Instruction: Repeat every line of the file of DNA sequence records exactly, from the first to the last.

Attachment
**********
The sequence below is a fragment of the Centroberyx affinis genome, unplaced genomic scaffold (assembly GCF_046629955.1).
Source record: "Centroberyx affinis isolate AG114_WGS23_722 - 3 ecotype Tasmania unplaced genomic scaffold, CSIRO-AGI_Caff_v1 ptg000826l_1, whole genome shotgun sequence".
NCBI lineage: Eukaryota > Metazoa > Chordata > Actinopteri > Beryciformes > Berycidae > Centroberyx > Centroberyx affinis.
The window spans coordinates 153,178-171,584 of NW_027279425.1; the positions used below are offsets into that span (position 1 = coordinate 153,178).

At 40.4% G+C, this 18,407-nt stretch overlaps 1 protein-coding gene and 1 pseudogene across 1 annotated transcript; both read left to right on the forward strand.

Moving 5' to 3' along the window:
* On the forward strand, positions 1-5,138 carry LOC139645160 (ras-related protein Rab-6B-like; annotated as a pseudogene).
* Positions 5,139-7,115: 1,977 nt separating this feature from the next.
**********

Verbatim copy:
The sequence below is a fragment of the Centroberyx affinis genome, unplaced genomic scaffold (assembly GCF_046629955.1).
Source record: "Centroberyx affinis isolate AG114_WGS23_722 - 3 ecotype Tasmania unplaced genomic scaffold, CSIRO-AGI_Caff_v1 ptg000826l_1, whole genome shotgun sequence".
NCBI lineage: Eukaryota > Metazoa > Chordata > Actinopteri > Beryciformes > Berycidae > Centroberyx > Centroberyx affinis.
The window spans coordinates 153,178-171,584 of NW_027279425.1; the positions used below are offsets into that span (position 1 = coordinate 153,178).

At 40.4% G+C, this 18,407-nt stretch overlaps 1 protein-coding gene and 1 pseudogene across 1 annotated transcript; both read left to right on the forward strand.

Moving 5' to 3' along the window:
* On the forward strand, positions 1-5,138 carry LOC139645160 (ras-related protein Rab-6B-like; annotated as a pseudogene).
* Positions 5,139-7,115: 1,977 nt separating this feature from the next.